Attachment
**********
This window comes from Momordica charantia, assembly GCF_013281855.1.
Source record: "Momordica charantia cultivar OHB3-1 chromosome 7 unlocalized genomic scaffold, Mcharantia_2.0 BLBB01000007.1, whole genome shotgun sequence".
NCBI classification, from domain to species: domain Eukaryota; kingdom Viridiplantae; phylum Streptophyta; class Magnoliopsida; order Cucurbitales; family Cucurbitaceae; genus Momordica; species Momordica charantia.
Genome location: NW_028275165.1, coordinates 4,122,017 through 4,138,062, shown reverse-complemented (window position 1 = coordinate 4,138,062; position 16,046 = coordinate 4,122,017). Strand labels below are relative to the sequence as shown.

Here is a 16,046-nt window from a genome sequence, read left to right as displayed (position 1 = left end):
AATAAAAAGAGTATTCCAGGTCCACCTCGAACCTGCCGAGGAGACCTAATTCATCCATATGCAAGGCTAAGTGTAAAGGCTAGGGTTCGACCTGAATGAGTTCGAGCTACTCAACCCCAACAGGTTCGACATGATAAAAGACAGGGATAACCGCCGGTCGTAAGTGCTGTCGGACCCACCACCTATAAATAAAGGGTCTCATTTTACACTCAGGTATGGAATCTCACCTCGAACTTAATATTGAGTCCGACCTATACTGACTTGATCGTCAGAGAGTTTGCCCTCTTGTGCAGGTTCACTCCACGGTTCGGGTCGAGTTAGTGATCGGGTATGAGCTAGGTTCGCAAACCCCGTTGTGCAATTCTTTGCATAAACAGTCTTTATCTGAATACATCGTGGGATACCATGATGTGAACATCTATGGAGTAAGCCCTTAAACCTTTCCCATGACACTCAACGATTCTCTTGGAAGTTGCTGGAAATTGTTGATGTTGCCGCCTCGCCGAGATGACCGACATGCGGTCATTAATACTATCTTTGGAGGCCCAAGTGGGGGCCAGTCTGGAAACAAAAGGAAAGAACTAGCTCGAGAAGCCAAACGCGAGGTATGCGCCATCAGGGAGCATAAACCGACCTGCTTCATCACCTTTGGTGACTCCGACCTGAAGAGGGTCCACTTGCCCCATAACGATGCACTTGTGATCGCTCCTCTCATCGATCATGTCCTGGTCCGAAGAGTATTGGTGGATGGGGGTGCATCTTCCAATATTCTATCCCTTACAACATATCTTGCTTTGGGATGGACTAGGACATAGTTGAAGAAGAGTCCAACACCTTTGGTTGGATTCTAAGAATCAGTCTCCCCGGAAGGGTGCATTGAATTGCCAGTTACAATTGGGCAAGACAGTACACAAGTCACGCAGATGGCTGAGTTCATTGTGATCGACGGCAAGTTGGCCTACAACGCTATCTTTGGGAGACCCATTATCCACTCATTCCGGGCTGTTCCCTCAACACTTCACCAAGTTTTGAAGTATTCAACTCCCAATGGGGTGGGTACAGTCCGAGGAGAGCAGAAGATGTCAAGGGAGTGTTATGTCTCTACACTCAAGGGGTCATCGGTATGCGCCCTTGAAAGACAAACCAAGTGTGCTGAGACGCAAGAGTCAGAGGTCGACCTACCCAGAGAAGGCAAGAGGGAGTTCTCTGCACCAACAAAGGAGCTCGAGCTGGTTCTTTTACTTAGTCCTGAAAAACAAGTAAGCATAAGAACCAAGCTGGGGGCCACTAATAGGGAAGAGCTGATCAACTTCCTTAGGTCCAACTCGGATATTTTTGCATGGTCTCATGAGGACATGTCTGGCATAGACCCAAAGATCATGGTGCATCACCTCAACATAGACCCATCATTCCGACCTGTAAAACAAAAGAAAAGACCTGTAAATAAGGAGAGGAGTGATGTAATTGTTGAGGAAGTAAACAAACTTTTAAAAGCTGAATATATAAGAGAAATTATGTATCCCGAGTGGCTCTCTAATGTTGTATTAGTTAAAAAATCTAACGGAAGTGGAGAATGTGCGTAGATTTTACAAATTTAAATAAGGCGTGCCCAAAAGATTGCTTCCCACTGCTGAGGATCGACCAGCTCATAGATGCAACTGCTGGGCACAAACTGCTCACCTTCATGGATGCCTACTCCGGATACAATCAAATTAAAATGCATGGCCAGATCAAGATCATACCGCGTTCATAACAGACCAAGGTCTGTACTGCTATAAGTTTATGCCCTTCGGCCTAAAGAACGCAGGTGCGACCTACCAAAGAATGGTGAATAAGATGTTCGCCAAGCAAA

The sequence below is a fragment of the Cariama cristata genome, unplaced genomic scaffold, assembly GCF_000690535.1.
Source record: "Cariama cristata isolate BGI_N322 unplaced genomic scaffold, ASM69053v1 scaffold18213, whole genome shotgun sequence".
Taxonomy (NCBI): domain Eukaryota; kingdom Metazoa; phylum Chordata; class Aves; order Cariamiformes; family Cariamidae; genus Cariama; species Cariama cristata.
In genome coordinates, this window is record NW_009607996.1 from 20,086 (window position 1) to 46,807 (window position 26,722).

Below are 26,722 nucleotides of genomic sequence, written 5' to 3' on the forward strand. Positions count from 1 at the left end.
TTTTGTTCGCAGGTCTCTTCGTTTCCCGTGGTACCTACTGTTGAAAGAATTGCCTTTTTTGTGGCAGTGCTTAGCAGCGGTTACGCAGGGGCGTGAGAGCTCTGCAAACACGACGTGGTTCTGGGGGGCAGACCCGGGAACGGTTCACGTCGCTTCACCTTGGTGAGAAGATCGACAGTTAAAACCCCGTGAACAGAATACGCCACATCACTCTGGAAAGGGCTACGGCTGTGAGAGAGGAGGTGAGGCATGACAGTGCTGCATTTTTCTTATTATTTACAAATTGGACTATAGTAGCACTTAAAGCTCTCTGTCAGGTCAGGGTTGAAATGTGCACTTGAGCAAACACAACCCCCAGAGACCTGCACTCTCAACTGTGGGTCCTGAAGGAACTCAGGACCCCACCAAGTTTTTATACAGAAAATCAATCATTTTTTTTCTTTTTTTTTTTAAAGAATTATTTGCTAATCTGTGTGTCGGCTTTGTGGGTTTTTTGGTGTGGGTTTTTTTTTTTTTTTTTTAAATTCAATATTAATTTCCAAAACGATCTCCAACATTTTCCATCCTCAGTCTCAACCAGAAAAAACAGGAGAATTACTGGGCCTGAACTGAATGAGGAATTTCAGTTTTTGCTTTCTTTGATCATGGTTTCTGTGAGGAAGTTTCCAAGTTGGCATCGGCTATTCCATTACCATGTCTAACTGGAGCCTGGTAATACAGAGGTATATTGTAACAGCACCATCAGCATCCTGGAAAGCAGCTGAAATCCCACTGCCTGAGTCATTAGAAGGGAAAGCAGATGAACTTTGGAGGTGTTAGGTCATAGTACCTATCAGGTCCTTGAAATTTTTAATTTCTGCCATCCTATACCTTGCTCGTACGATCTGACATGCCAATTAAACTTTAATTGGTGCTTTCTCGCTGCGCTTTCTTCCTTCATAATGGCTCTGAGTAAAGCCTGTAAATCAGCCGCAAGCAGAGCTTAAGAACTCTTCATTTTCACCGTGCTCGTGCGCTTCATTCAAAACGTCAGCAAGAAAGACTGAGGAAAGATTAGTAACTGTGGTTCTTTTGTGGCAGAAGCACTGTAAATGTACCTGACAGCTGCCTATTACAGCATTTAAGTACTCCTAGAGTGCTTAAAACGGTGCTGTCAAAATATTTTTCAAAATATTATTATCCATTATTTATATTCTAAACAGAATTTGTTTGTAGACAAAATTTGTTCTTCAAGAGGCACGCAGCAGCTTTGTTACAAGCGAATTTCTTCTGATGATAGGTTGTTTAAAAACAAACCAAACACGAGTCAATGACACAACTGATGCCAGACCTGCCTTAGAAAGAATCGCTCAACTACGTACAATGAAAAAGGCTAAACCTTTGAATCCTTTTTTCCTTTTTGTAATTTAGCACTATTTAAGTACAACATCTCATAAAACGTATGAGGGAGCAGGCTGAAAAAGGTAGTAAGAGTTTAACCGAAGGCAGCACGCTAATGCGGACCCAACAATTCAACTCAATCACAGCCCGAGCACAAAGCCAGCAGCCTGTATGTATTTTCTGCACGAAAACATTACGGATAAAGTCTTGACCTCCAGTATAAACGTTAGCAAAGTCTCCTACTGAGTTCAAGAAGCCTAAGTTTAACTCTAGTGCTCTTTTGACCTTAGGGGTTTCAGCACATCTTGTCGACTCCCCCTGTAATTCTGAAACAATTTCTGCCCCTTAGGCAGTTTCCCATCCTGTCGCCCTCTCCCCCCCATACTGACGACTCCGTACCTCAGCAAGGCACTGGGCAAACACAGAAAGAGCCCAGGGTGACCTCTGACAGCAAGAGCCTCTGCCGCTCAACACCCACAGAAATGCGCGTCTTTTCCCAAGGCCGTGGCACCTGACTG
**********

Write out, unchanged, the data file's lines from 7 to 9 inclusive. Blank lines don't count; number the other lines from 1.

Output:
The sequence below is a fragment of the Cariama cristata genome, unplaced genomic scaffold, assembly GCF_000690535.1.
Source record: "Cariama cristata isolate BGI_N322 unplaced genomic scaffold, ASM69053v1 scaffold18213, whole genome shotgun sequence".
Taxonomy (NCBI): domain Eukaryota; kingdom Metazoa; phylum Chordata; class Aves; order Cariamiformes; family Cariamidae; genus Cariama; species Cariama cristata.